3. U.S. Corporations, Flush With Profit, Could Not Possibly Hire More Workers
Residents of Main Street may have more trouble digesting Wall Street's corporate prosperity than their gargantuan Thanksgiving meals: According to a Commerce Department report this week, American businesses earned profits at an annual rate of $1.659 trillion in the third quarter, the highest figure recorded since the government began keeping track more than 60 years ago.
On one hand, this is great -- and somewhat surprising, given how often we've heard from political partisans that President Barack Obama is "the most anti-business president in history." On the other hand, the Federal Reserve released new projections this week indicating that unemployment will be rearing its ugly head for a long time to come. The Fed is now estimating that more than 10 million Americans will remain jobless through the 2012 elections. The current 9.6% national unemployment rate will only fall to 9% by the end of 2011, and 8% by the time the next presidential election is taking place.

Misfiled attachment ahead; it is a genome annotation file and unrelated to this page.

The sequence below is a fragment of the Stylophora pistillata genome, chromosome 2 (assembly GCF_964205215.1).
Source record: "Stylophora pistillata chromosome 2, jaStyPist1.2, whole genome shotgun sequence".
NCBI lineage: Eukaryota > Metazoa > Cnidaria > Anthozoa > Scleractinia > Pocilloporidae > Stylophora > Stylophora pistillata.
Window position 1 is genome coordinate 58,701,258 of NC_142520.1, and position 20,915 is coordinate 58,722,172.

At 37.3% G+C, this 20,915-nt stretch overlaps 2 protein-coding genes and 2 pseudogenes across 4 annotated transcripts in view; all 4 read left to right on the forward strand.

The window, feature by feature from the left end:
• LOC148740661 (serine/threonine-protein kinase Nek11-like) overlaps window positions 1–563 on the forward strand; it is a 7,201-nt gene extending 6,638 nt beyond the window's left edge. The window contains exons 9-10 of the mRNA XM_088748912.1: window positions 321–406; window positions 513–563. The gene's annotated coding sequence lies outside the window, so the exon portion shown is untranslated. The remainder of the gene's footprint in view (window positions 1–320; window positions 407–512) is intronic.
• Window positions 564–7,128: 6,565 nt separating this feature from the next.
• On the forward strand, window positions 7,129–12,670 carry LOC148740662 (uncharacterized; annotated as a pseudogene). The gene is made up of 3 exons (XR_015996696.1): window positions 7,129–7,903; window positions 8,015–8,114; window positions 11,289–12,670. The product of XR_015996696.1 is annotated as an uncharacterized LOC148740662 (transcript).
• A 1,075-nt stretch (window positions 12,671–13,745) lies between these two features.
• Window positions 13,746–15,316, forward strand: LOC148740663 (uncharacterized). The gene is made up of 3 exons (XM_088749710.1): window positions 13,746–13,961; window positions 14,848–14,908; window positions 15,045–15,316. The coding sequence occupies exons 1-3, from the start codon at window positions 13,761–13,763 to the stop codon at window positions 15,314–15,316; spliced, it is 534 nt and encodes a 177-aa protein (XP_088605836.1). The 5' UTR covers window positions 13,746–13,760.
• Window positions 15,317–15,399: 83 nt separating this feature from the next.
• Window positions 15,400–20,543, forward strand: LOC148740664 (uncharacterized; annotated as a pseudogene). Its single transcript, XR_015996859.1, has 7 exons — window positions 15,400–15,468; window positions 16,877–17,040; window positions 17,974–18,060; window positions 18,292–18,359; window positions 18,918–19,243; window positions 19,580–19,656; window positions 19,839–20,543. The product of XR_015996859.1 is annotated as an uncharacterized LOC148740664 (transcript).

Regardless, U.S. companies have many things to be thankful for this holiday weekend: Thanks to the tireless efforts of the increasingly strained U.S. worker, companies are seeing record productivity gains. The record corporate profits have also led to the biggest year in stock-repurchase activity by U.S. corporations since the financial meltdown, buoying share prices.